Altaba has confirmed a $5.75bn share repurpose with the proceeds of this sale and the related sale of $2bn of Yahoo! Japan stock to SoftBank. ®


Other stories you might like

  • Chinese e-commerce giant Alibaba makes 9 datacenter energy patents available
    Part of a Low Carbon Patent Pledge with Meta, Microsoft, and others

    Chinese tech giant Alibaba is joining a coalition pledging to freely distribute energy efficient and green technologies, and has made nine patents available as part of the deal. 

    The patents Alibaba is giving to the Low Carbon Patent Pledge (LCPP) mostly involve parts of its own in-house "soaking server" liquid immersion cooling system developed in 2015 that Alibaba claims reduced its datacenter energy expenditure by 70 percent.

    Two of the nine patents were unrelated: one limits hard drive power consumption, and another was designed to improve hardware utilization rates. 

    Continue reading
  • US appeals court ruling could 'eliminate internet privacy'
    Tech terms of service dissolve Fourth Amendment rights, EFF warns

    The US Ninth Circuit Court of Appeals on Wednesday affirmed the 2019 conviction and sentencing of Carsten Igor Rosenow for sexually exploiting children in the Philippines – and, in the process, the court may have blown a huge hole in internet privacy law.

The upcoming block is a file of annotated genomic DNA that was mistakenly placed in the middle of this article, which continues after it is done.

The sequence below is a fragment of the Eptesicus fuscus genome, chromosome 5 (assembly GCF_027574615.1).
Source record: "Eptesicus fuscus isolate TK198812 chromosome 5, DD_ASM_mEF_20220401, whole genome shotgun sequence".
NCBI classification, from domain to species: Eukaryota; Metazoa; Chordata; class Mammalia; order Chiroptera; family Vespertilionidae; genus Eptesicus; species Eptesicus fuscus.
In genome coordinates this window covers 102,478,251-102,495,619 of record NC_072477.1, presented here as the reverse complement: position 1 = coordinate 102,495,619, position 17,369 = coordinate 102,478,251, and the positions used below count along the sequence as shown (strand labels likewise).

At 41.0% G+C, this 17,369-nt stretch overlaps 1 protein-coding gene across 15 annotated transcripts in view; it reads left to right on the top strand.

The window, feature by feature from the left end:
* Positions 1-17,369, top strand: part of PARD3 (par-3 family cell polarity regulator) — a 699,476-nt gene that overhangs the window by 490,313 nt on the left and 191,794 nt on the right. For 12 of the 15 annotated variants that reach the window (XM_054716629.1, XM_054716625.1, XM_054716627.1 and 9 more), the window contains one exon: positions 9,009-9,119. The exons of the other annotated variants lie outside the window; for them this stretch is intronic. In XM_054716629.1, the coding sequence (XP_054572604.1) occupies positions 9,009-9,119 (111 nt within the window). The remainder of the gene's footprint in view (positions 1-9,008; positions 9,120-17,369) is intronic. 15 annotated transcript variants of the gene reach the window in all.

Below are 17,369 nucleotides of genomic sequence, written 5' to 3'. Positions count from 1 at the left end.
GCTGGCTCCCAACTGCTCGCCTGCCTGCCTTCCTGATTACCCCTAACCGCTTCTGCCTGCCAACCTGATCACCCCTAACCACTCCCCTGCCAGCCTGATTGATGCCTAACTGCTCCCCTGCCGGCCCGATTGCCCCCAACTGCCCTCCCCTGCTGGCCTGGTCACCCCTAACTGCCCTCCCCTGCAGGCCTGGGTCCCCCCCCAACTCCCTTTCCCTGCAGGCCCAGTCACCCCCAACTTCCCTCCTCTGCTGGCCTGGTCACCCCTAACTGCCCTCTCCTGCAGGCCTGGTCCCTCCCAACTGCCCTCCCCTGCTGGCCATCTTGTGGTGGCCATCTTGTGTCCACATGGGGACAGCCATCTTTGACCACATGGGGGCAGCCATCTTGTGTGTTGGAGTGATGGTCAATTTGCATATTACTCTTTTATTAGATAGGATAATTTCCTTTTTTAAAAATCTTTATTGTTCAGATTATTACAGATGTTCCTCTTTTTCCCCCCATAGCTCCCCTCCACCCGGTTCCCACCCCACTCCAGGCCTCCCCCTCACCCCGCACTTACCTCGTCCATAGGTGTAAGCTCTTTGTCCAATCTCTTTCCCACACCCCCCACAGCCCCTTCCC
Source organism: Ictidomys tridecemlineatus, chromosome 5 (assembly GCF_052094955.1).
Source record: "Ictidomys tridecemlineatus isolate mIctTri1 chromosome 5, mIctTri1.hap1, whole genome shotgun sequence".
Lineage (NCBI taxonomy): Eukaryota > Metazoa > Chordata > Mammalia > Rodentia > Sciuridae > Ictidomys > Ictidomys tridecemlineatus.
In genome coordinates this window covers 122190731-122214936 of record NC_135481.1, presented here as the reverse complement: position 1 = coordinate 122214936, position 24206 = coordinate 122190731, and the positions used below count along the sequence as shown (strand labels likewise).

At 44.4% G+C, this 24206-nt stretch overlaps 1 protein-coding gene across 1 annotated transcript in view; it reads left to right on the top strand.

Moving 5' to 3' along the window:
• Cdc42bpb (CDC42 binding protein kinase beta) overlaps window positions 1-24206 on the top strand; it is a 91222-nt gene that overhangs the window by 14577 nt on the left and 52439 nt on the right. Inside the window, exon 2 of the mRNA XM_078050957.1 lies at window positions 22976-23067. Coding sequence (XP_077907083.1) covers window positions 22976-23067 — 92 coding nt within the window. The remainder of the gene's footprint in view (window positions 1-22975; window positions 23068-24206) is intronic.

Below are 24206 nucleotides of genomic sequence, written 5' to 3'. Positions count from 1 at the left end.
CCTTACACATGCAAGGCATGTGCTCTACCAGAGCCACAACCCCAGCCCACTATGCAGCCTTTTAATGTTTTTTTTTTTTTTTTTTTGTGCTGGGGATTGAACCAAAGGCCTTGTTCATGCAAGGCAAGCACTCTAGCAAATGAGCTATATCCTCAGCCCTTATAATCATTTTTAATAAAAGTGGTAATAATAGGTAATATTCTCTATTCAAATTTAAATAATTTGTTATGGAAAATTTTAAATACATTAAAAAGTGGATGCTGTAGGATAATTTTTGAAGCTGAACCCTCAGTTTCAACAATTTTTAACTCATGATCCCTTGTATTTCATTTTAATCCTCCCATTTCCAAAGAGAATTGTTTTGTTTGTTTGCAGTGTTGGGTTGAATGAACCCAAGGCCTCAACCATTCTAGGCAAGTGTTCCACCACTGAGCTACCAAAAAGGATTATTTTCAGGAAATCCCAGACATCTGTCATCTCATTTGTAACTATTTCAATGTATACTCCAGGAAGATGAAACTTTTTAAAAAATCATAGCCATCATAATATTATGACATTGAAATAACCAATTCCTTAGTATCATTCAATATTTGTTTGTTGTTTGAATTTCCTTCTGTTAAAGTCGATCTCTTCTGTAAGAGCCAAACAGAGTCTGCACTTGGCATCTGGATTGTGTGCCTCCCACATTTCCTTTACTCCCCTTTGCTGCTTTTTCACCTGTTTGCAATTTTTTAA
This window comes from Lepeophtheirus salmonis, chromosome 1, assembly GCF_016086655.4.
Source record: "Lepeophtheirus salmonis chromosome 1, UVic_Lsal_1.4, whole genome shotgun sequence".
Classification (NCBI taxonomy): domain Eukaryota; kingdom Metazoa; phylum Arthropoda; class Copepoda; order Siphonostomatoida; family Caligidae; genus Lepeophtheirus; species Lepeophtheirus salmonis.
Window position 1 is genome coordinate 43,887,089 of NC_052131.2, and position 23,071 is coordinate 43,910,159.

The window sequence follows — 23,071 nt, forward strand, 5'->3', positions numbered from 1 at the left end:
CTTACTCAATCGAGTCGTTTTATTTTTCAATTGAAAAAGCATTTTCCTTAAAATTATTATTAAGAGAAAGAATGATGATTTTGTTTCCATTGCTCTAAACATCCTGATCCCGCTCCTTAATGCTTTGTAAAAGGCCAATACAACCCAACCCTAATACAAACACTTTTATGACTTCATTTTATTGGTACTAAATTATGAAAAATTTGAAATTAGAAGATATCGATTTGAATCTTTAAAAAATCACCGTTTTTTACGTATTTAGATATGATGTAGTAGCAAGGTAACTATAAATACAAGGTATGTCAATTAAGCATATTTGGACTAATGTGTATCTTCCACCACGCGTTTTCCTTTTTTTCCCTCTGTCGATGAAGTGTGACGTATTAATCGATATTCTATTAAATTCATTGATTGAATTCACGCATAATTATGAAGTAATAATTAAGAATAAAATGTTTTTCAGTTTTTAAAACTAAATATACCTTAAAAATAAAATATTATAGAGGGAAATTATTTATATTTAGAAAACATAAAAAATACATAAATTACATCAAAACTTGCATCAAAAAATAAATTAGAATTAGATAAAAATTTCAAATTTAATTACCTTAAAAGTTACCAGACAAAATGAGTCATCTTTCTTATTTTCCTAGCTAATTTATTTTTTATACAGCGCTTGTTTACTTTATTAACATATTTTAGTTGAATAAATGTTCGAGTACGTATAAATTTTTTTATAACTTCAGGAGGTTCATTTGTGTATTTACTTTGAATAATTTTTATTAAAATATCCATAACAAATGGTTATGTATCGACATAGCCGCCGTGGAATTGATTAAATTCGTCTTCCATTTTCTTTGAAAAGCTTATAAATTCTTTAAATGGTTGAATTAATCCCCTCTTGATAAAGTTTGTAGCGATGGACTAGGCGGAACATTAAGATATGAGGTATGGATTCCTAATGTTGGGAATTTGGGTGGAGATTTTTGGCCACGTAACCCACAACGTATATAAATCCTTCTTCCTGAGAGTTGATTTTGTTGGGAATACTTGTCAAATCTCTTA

The court appears to have given US government agents its blessing to copy anyone's internet account data without reasonable suspicion of wrongdoing – despite the Fourth Amendment's protection against unreasonable searches and seizures. UC Berkeley School of Law professor Orin Kerr noted the decision with dismay.

    "Holy crap: Although it was barely mentioned in the briefing, the CA9 just held in a single sentence, in a precedential opinion, that internet content preservation isn't a seizure," he wrote in a Twitter post. "And TOS [Terms of Service] eliminate all internet privacy."

    Continue reading
  • Alibaba Cloud opens first South Korean datacenter
    Better late than never – all its global and Chinese hyperscale rivals are already there